3 Minute Theology 5.4: Call and Response

Fire from Heaven: Luke 9:28-56

i thank you god (for most this amazing)

lyrics based on a poem by e. e. cummings

Singleness and the Church, Part II

A “plausibility structure” is the intricate network of symbols, social supports and embedded ways of communicating that a culture has in place to make a certain way of life seem “plausible” to its members.

Take marriage as an example.  Lifelong monogamy does not "come naturally” to the species, one might argue, but societies that enjoin their members to practice it have a whole slew of things in place to make this way of life seem “plausible.” We have sacred ceremonies to celebrate it. We make laws to govern it. We have an elaborate system of record keeping to keep track of who has entered into it. We tell stories which idealize it, and so on.

For centuries, in fact, we have maintained a rather sophisticated “plausibility structure" to make married monogamy seem “plausible,” to nip-in-the-bud any nay-saying voices that might hear the idea and say: “Really? One partner, exclusively, for life? Who could possibly?” (Indeed, the notable decline of interest in traditional marriage in modern day Canada is linked, I would argue, to a steady erosion of the “plausibility structures” that once encouraged Canadians to believe that marriage was a viable path to walk).

If marriage seems too loaded an example, try American gun-control.  No wonder meaningful gun-control laws feel so impossible in America, when 1 in 4 of its eligible citizens owns a gun, when the country itself own almost half of all the citizen-owned guns in the world, when there are 25 times more gun homicides than in any other comparable country, when the right to own a gun is ostensibly encoded in the founding documents of the nation, when a steady stream of entertainment media glorifies gun violence, and so on.  How do you convince citizens to accept restrictions on their freedom to own firearms in a nation where there are all kinds of “plausibility structures” in place to encourage guns, and next to no structures in place to make effective gun control sound “plausible”?

The concept of “plausibility structures” is crucial for any Christian community that wishes to take seriously the Bible’s perspective on sex, and authentically encourage its unmarried members to walk a path of abstinence and celibacy. Most of churches I’ve experienced have been this way. They taught their members that sex ought to be experienced only within the bonds of marriage, and taught by extrapolation that unmarried Christians ought to follow a path of abstinence. Yet such churches had no more “plausibility structures” in place to encourage celibacy, than America has for gun control.  That is to say: there was nothing there to make celibacy appear “do-able,” other than the guilt, shame, or idealization that swirled around sex-talk generally.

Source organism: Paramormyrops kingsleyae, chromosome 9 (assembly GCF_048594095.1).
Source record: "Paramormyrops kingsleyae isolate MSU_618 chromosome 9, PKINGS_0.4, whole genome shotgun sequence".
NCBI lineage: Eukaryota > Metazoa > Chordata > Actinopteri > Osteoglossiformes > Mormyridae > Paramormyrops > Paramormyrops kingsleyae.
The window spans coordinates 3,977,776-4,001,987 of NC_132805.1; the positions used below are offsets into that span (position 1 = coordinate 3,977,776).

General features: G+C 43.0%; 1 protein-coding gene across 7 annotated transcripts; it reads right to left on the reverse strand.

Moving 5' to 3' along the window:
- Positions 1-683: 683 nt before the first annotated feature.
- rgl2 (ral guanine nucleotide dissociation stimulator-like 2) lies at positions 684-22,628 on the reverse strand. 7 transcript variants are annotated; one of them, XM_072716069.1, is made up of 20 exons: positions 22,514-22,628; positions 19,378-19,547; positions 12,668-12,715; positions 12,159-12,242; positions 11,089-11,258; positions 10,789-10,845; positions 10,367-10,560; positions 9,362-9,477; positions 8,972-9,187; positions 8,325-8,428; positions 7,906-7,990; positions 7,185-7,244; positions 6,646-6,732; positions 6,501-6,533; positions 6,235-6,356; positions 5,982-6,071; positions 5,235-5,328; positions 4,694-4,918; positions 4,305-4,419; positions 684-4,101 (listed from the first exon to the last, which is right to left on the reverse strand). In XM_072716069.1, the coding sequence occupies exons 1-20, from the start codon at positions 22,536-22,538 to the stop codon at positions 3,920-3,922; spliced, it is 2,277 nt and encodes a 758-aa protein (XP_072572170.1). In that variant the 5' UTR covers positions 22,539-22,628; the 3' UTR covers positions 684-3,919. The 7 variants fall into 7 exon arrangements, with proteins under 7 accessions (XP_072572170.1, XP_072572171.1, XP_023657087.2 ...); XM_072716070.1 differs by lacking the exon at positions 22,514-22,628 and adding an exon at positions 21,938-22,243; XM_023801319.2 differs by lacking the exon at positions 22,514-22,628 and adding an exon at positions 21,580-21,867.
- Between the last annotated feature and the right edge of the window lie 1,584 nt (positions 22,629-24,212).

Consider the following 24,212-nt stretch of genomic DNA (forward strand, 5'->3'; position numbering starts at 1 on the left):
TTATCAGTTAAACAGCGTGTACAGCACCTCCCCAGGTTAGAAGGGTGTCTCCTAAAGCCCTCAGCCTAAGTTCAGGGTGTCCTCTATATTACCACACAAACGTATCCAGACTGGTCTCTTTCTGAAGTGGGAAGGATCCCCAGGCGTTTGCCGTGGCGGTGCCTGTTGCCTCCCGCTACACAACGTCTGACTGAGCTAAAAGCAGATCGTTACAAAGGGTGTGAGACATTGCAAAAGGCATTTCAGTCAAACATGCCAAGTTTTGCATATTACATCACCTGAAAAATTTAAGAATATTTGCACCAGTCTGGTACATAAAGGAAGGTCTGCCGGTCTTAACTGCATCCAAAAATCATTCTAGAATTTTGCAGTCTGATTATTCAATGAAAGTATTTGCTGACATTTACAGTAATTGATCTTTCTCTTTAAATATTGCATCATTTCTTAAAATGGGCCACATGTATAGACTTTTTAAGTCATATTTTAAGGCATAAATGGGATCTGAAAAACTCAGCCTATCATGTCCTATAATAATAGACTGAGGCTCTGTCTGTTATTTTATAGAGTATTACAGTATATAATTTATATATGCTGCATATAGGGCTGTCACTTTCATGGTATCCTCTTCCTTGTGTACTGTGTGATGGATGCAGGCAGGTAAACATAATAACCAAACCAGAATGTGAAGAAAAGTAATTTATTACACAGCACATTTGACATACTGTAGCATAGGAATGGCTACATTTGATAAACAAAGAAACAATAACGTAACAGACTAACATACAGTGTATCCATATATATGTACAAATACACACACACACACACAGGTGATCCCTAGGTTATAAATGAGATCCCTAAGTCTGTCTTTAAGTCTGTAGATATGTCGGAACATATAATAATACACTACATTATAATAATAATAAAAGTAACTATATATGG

Instead, these churches focused on the family, and preached sermon series on how to have a godly marriage, and celebrated newly-weds, and provided little support for divorcees, and targeted “young families” as their preferred ministry demographic (either implicitly or explicitly).  None of these things communicates that “we actually think singleness is a very good thing, a good way to follow Jesus, a way of life that is rich, and important, and, especially, plausible.”

I first learned about "plausibility structures" from Christian Sociologist Jenell Paris-Williams.  She suggests that churches fail in their calling if they do not intentionally make celibacy a “plausible” option for Christian singles, and that if a church wishes to promote a traditional sexual ethic it has an especially poignant obligation to build "plausibility structures" around that ethical teaching.  She argues that the extent to which one’s community presents a life-style choice as “plausible” greatly influences the likelihood one will choose it, and be successful in pursuing it. Her wisdom on this matter merits an extended reference, I think:

Celibacy is surely a strenuous spiritual path, but today the cost of celibacy is unreasonably and unnecessarily high. When it comes to moral teachings about sex outside of marriage, we isolate sexual pleasure from all the other good things that are connected to sexual relationships. People are commanded to abstain from sexual intimacy, but no one addresses how abstention may also limit the person’s access to family, touch, children, financial stability and so on. It’s hard to be a celibate person in an unchaste church whose broader context is an unchaste society. In striving for moral virtue, the celibate also bears the church’s collective sin of failing, in a highly sexualized social context, to make a counterculture in which celibacy is plausible. (Jenell Paris Williams, The End of Sexuality (Downers Grove, Il:  InterVarsity, 2011), 136.)